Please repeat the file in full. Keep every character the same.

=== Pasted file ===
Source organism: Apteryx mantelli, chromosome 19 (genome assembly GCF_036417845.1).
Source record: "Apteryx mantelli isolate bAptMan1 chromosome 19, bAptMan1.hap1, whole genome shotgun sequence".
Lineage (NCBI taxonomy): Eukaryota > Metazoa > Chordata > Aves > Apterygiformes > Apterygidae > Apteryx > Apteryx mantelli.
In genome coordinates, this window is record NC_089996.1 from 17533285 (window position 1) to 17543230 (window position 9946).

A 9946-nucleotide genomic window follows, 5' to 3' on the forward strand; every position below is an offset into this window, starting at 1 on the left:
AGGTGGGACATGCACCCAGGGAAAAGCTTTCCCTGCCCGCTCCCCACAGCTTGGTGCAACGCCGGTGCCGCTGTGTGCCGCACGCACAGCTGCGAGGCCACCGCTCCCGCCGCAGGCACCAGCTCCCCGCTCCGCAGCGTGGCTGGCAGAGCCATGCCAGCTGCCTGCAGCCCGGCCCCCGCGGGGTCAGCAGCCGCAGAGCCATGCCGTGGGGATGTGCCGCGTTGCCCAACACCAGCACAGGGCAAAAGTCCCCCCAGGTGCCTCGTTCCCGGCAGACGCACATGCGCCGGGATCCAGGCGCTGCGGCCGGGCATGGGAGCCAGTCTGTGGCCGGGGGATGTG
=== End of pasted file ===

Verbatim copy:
Source organism: Apteryx mantelli, chromosome 19 (genome assembly GCF_036417845.1).
Source record: "Apteryx mantelli isolate bAptMan1 chromosome 19, bAptMan1.hap1, whole genome shotgun sequence".
Lineage (NCBI taxonomy): Eukaryota > Metazoa > Chordata > Aves > Apterygiformes > Apterygidae > Apteryx > Apteryx mantelli.
In genome coordinates, this window is record NC_089996.1 from 17533285 (window position 1) to 17543230 (window position 9946).

A 9946-nucleotide genomic window follows, 5' to 3' on the forward strand; every position below is an offset into this window, starting at 1 on the left:
AGGTGGGACATGCACCCAGGGAAAAGCTTTCCCTGCCCGCTCCCCACAGCTTGGTGCAACGCCGGTGCCGCTGTGTGCCGCACGCACAGCTGCGAGGCCACCGCTCCCGCCGCAGGCACCAGCTCCCCGCTCCGCAGCGTGGCTGGCAGAGCCATGCCAGCTGCCTGCAGCCCGGCCCCCGCGGGGTCAGCAGCCGCAGAGCCATGCCGTGGGGATGTGCCGCGTTGCCCAACACCAGCACAGGGCAAAAGTCCCCCCAGGTGCCTCGTTCCCGGCAGACGCACATGCGCCGGGATCCAGGCGCTGCGGCCGGGCATGGGAGCCAGTCTGTGGCCGGGGGATGTG